As a veterinarian, I hear all the excuses for not wanting to spay or neuter a family pet. Some pet owners think it devalues, or "de-sexes" their pet. Others want to breed their dog or cat to allow their children to experience the "miracle of life." Others have had a bad experience with a previous spay, neuter, or anesthesia, making them gun-shy about an elective surgery.

When it comes down to it, most veterinary professionals and animal advocates tout the benefits of spaying and neutering. Some advocate it to reduce problems with pet overpopulation, while others advocate it to minimize the risks of mammary (i.e., breast) or prostate cancer; studies have shown that you can reduce a bitch’s incidence of breast cancer by over 90 percent if you have her spayed before her first heat. There’s strong veterinary scientific evidence about the health benefits of spaying and neutering. (That said, there’s also recent information stating otherwise, but that’s for another blog entry!)

As an emergency specialist, why do I recommend spaying or neutering early in life? Because at some point, you’ll likely end up doing it due to medical reasons in your dog or cat … and you don’t want to wait until your pet is geriatric or is facing a medical emergency (when it’s also more costly). First, an older pet has a slightly higher risk of anesthesia complications due to underlying metabolic problems (e.g., their kidneys or liver may not be functioning as well as a younger pet’s). The other reason? The dreaded pyometra

Pyometra, a severe infection of the uterus, can be life-threatening without medical or surgical attention. In cats and dogs that aren’t spayed, the chronic affect of sex hormones can result in cystic endometrial hyperplasia (CEH), which results in pus accumulation (usually secondary to the bacteria E. coli) within the uterus. This hormonal effect typically takes place several weeks after a heat cycle, followed by a massive infection thereafter.

Pyometras can be either "open" or "closed," which refers to whether or not the cervix is open (draining out pus), or closed (keeping all the pus hidden away in the uterus, but not dripping out of your pet’s end). Open pyometras are easy to diagnosis; after all, your pet is draining foul, malodorous, bloody green discharge from her vulva. Closed pyometras can be life-threatening, because they aren’t as obvious to pet owners. As pets often hide their signs until they are very severe, pet owners may not realize their pet has a life-threatening infection in its uterus. Without treatment (which is almost always surgically treated), the uterus can rupture, resulting in septic peritonitis (bacteria within the abdomen) and sepsis.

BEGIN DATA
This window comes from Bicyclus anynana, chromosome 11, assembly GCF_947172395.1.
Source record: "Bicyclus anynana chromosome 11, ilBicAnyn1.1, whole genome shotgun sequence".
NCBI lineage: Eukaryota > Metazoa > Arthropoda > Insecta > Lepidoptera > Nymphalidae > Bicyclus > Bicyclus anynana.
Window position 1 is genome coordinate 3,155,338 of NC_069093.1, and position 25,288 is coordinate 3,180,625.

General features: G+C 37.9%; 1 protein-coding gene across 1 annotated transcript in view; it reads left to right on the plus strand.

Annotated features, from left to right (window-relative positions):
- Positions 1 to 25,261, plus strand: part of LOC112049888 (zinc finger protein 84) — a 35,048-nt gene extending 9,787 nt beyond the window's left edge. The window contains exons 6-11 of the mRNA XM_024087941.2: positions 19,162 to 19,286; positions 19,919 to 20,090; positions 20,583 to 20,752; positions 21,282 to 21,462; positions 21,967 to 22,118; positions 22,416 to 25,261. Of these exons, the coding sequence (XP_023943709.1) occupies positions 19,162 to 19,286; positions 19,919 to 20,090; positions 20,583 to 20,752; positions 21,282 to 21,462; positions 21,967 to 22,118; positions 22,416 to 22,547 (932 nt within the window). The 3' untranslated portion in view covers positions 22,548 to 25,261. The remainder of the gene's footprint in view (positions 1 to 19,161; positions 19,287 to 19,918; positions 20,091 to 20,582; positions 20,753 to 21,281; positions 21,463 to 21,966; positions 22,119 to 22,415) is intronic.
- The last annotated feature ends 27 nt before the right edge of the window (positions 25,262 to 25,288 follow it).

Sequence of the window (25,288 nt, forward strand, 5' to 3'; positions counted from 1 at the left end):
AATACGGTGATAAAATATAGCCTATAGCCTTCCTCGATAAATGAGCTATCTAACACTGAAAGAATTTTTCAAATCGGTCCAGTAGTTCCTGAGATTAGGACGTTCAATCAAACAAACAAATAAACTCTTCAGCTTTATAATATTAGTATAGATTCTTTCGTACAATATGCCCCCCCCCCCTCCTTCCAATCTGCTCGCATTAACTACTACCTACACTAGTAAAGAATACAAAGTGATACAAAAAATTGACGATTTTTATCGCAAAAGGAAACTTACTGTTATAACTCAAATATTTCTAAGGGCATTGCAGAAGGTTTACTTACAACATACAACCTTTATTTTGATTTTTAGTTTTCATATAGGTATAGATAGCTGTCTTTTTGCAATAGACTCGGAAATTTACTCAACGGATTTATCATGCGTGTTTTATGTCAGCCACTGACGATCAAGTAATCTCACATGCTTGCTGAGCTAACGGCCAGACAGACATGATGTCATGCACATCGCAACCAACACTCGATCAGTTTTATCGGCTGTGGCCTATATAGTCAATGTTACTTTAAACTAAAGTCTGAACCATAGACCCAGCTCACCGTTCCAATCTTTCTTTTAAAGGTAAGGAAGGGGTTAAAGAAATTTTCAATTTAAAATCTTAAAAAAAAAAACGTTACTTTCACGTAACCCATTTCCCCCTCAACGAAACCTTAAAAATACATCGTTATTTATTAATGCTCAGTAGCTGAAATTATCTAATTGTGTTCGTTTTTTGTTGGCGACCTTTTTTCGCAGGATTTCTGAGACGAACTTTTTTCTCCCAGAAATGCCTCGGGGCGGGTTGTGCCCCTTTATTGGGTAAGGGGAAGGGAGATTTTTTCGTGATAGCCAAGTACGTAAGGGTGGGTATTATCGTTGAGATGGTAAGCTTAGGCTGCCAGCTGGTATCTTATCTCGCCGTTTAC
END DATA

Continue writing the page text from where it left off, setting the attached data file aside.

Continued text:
Clinical signs to look for include:

  • Excessive thirst or urination
  • Inappetance or lack of appetite
  • Lethargy
  • Vomiting
  • Abdominal enlargement
  • Pus dripping from the vulva
  • Constant licking of the vulva
  • Collapse
  • An elevated heart rate

Diagnosis is based on blood work, X-rays, and abdominal ultrasound, and while medical management has been reported, I never recommend it; after all, the problem will just reoccur. Ideally, surgical removal of the pus-filled uterus is necessary. In other words, an emergency, middle-of-the-night spay, which often can run you several thousand dollars. While it may seem unfair to have to pay so much for an emergency spay, the procedure is much more complicated than a traditional ovariohysterectomy. After all, your critically ill dog or cat requires more extensive anesthesia and surgery. Keep in mind that the uterus is much larger and more difficult to remove, and post-operative hospitalization is longer (and typically includes intravenous antibiotics, fluids, pain medications, etc.).

The cheaper option: spay before your pet’s first heat. You’ll save money in the long run, minimize the risks to your pet, and help prevent accidental breedings and secondary pet overpopulation at the same time.

Dr. Justine Lee

Pic of the day: "Cone of Shame" by avrene

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